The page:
US, EU reach preliminary data privacy agreement

US President Biden and EU President von der Leyen say deal underscores shared values over data privacy and security surrounding transatlantic information sharing.

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The US and the European Union (EU) have a preliminary agreement over the storing of European data on US soil. It was announced by President Biden and EU President Ursula von der Leyen, speaking on Friday March 25. If successful, the data agreement would resolve a significant point of contention in US-EU relations since a previous deal regulating trans-Atlantic data flows—Privacy Shield—was deemed illegal by the EU’s top court in 2020. It ruled that the US did not provide EU citizens effective means to challenge US government surveillance of their data.

Framework underscores “shared commitment to privacy”

While neither President Biden nor President von der Leyen provided details on how the new agreement would work and withstand legal challenges, the US President said that the “framework underscores our shared commitment to privacy, to data protection and to the rule of law” and would allow EU authorities “to once again authorize trans-Atlantic data flows that help facilitate $7.1 trillion in economic relations with the EU.”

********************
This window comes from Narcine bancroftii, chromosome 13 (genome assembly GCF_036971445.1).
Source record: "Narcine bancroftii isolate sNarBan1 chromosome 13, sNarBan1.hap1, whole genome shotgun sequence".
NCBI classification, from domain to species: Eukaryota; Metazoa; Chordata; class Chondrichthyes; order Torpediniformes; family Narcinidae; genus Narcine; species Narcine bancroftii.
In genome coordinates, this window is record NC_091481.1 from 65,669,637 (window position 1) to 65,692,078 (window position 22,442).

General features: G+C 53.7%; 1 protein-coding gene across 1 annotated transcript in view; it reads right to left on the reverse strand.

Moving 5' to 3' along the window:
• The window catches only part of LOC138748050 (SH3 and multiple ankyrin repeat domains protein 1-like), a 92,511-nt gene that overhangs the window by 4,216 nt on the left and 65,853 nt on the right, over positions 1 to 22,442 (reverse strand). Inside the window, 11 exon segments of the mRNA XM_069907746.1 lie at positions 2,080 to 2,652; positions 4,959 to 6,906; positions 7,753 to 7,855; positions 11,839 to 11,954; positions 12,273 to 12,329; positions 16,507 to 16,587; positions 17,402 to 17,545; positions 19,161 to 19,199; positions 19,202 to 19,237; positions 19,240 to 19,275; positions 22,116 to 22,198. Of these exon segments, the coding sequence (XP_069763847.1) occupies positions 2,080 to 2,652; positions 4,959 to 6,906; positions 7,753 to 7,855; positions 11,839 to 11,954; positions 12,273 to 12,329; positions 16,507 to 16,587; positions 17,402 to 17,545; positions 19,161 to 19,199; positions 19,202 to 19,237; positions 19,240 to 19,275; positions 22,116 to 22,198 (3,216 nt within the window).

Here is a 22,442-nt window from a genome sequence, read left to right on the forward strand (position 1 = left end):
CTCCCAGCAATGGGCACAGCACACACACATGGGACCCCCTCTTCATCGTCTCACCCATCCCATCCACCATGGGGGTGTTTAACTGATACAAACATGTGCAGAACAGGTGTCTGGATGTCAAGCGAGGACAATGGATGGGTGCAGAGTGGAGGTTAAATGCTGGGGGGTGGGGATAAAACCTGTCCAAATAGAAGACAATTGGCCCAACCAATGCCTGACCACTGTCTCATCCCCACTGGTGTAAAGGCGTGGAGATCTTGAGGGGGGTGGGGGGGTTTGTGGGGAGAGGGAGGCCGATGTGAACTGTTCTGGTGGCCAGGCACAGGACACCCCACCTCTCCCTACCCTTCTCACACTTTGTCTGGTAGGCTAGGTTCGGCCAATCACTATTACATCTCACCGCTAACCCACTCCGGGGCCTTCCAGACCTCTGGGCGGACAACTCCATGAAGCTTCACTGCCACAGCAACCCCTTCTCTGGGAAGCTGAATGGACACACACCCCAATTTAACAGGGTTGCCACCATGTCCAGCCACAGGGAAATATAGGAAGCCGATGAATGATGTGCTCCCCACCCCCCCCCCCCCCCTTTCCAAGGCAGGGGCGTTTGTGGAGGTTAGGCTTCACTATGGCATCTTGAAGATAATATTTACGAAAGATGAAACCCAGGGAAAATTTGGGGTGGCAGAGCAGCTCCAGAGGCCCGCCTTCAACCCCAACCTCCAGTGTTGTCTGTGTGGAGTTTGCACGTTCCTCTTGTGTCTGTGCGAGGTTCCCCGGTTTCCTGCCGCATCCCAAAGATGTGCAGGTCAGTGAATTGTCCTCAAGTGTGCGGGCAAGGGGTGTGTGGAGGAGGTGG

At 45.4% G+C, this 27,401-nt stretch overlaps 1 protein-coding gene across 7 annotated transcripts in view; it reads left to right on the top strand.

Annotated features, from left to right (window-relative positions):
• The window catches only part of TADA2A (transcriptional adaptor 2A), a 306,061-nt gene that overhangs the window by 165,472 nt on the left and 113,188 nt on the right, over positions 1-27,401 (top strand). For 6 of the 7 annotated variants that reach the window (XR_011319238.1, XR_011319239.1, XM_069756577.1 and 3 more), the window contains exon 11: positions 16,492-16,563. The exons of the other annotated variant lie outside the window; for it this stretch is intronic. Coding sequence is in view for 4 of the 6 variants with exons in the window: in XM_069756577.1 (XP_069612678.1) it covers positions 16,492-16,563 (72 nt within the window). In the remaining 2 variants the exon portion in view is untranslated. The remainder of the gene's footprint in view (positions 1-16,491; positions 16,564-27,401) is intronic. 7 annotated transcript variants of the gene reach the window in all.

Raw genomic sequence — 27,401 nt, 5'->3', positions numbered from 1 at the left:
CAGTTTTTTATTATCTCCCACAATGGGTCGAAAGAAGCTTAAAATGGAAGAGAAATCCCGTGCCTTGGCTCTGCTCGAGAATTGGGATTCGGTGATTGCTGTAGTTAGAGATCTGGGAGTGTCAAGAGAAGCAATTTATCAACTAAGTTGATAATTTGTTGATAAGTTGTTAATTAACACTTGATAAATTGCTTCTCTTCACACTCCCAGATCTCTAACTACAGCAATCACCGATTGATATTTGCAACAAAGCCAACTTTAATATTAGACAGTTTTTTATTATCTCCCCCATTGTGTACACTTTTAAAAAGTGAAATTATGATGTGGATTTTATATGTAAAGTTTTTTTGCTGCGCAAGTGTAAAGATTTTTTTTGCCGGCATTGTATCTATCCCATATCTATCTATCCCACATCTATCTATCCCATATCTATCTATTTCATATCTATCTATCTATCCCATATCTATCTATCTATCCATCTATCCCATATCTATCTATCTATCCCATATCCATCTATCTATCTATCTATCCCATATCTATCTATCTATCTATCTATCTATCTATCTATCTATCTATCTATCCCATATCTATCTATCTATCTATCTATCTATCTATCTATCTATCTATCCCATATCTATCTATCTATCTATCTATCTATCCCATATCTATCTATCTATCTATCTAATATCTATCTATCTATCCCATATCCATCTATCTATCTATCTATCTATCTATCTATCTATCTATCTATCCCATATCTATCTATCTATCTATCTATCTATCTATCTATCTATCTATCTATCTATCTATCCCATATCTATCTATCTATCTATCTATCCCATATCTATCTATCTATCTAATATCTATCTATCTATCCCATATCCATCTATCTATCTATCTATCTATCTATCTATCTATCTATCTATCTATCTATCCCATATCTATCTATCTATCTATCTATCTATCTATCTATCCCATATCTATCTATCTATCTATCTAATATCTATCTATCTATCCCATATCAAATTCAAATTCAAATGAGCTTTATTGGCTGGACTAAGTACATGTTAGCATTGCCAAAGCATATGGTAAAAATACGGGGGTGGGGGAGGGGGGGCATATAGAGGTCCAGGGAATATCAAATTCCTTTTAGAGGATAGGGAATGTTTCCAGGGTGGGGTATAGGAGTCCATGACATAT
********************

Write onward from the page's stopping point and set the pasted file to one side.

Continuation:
EU President von der Leyen said in a statement that the US and EU must continue to adapt in a changing world, particularly when it comes to the protection of personal data and privacy. “Therefore, I am very pleased that we have found an agreement in principle on a new framework for transatlantic data flows,” she added. “This will enable predictable and trustworthy data flows between the EU and US, safeguarding privacy and civil liberties. This is another step in strengthening our partnership. We manage to balance security and the right to privacy and data protection.”

President Biden added that the US and the EU are finding creative new approaches to bring their economies and people closer together on shared values.

US-EU data privacy deal a relief for global organizations

The deal will provide significant relief for companies that transfer data from the EU to the US and harbored concerns about the implications of doing so in the wake of the EU court’s 2020 ruling. It will also be seen as positive news for US technology companies that are fending off a growing number of cases involving European privacy regulators. Such issues threatened to force organizations to cut off transatlantic data flows.

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